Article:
09/26/2005 11:00PM

Hoping to put infamy in past

Scrappy T (front), in his near-disaster with Afleet Alex in the Preakness.

In a lifetime in racing, Robbie Bailes has managed to elude the spotlight - with one notable exception. By a matter of inches, Bailes narrowly avoided becoming a national sports villain as the trainer of the horse who caused the ugliest disaster in Triple Crown history.

That was May 21, in the 130th Preakness at Pimlico, where Scrappy T, trained by Bailes, ducked out and tripped up Afleet Alex in the unforgettable scene that has been replayed dozens, if not hundreds, of times for the sporting public. Afleet Alex, with Jeremy Rose aboard, somehow managed to stay on his feet before proceeding to win in spectacular fashion. Scrappy T finished a clear second, five lengths clear of third-place finisher Giacomo, the Kentucky Derby winner.

In the four-plus months that have ensued, the Preakness scare remains the legacy of Scrappy T. Naturally, this is a label that Bailes would rather not have stick. The best way to start erasing the dubious memories would be for Scrappy T to accomplish something positive, something that would allow racing fans to see him as anything other than The Horse Who Almost Messed It Up For Everybody.

"I know the Preakness is the one thing everybody remembers the horse for," Bailes, 41, said with a hearty laugh earlier this week. "Believe me, I know."

In the Preakness aftermath, Bailes dearly wanted to give Scrappy T and his jockey, Ramon Dominguez, a chance to make amends at the very first opportunity. Bailes said he initially hoped to run Scrappy T back three weeks later in the Belmont Stakes, but Scrappy T started suffering from a somewhat mysterious ailment in his back. Weeks turned to months, and today, the most recent race in Scrappy T's past performances remains the Preakness.

At long last, the wait appears to be over. Scrappy T is scheduled to run Saturday night as one of the favorites in the Grade 2, $500,000 Indiana Derby, which highlights the fall meet at Hoosier Park in the northeastern Indianapolis suburb of Anderson.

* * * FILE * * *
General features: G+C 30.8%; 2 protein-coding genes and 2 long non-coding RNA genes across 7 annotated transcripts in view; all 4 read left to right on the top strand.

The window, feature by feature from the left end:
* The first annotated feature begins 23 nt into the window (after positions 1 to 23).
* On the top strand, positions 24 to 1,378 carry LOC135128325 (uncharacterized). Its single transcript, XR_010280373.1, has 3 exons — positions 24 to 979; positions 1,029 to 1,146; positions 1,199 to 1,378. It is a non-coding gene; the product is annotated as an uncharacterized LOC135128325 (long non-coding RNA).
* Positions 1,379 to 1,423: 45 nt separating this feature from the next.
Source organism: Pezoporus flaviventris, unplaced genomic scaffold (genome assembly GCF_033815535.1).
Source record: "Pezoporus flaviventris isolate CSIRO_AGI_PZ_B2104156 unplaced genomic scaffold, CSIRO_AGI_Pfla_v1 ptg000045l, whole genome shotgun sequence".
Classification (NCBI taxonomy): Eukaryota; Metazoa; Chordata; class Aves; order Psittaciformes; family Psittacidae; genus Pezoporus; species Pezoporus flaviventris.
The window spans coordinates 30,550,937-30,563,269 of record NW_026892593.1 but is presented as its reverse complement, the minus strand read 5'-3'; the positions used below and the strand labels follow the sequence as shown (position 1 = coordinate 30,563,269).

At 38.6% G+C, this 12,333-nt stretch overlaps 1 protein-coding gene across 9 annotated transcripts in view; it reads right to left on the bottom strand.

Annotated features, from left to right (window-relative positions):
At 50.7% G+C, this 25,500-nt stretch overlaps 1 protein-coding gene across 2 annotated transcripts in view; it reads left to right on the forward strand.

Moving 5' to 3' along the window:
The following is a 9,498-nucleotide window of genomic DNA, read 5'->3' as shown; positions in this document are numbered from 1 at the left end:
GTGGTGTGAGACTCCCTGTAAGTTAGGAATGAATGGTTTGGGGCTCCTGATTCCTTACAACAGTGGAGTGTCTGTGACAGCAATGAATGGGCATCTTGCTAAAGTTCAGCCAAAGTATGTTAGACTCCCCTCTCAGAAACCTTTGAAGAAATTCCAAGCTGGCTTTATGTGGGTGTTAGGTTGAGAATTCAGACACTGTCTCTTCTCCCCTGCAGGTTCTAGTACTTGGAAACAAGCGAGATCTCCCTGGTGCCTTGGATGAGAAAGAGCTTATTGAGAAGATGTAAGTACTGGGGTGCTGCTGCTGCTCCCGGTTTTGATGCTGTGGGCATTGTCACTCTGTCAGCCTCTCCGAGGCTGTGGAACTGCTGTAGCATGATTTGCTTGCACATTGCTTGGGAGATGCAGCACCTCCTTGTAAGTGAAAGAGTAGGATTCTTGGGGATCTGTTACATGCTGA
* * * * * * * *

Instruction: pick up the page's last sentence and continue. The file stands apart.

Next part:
"I've finally got the horse where I need him to be," said Bailes. "Everything looked good after the Preakness, but then I got to working with him, and there was something that didn't seem quite right, like something was pinching him. We couldn't figure out what it was for quite a while."

Bailes said the injury finally was pinpointed in a small spot on Scrappy T's back, near his hind end, on his left side. "It wasn't a muscle tear, but more like a really deep bruise, down deep," he said. "For an athlete, sometimes a muscle injury like that can be worse than a break."

Bailes said the only meaningful therapy for such an injury is time.

"We had him do a lot of easy jogging, more than anything else," he said. "You just have to go easy and give it time."

As he looked for the bruise to go away, Bailes held out hope of running Scrappy T in some of the most important summer races for 3-year-olds. After missing the Belmont, Bailes wanted to try the July 16 Virginia Derby at Colonial Downs, in large part because longtime client Marshall Dowell, the owner of Scrappy T, lives in Mechanicsville, Va., a Richmond suburb near Colonial.

But that didn't work. Neither did the Aug. 7 Haskell, nor the Aug. 27 Travers at Saratoga, where Bailes and Scrappy T spent the summer away from their primary base in Maryland. Having returned home several weeks ago to the Bowie Training Center, all is well again, especially after Scrappy T worked five furlongs in a minute flat Sunday.

"He galloped out in 12 and change," said Bailes. "Couldn't have gone much better."

If Afleet Alex had fallen in the Preakness, it seems likely that the Scrappy T people would have been widely viewed as scapegoats, deserved or not. That would have been very unlucky for Bailes and Dominguez, because not many people in racing are as quiet and unassuming they are.

Bailes has a particularly reserved personality. As the son of the late Mert Bailes, a Southern gentleman who left his native Virginia to run a successful stable in Maryland in the 1970's and 1980's, Robbie Bailes has won more than 500 races and nearly $8 million in purses since going out on his own in 1989. He still works for many of the same clients that his father, who died in 1990, had for years.

"Robbie doesn't say a whole lot," said fellow Maryland trainer Gary Capuano, one of Bailes's closest friends. "He's a real easy going guy. He learned a lot from his dad, and after all these years, it's great to see him come up with a good horse. I think the horse is one of the best 3-year-olds out there."

Therein lies the main objective in heading off to Indiana: turning the page on the Preakness while becoming known for something other than television theatrics. Scrappy T was good enough to win the Count Fleet and Withers earlier this year, and if not for the near-disaster with Afleet Alex, the consensus on his Preakness effort might be that it was one of the better races by a 3-year-old this year.

All Bailes wants is a fair chance for Scrappy T to show what he can do.

"It's been a long haul, getting to this point," he said. "All the talk about the Preakness - there's been a lot of that. Now hopefully it's time to get them talking about something else."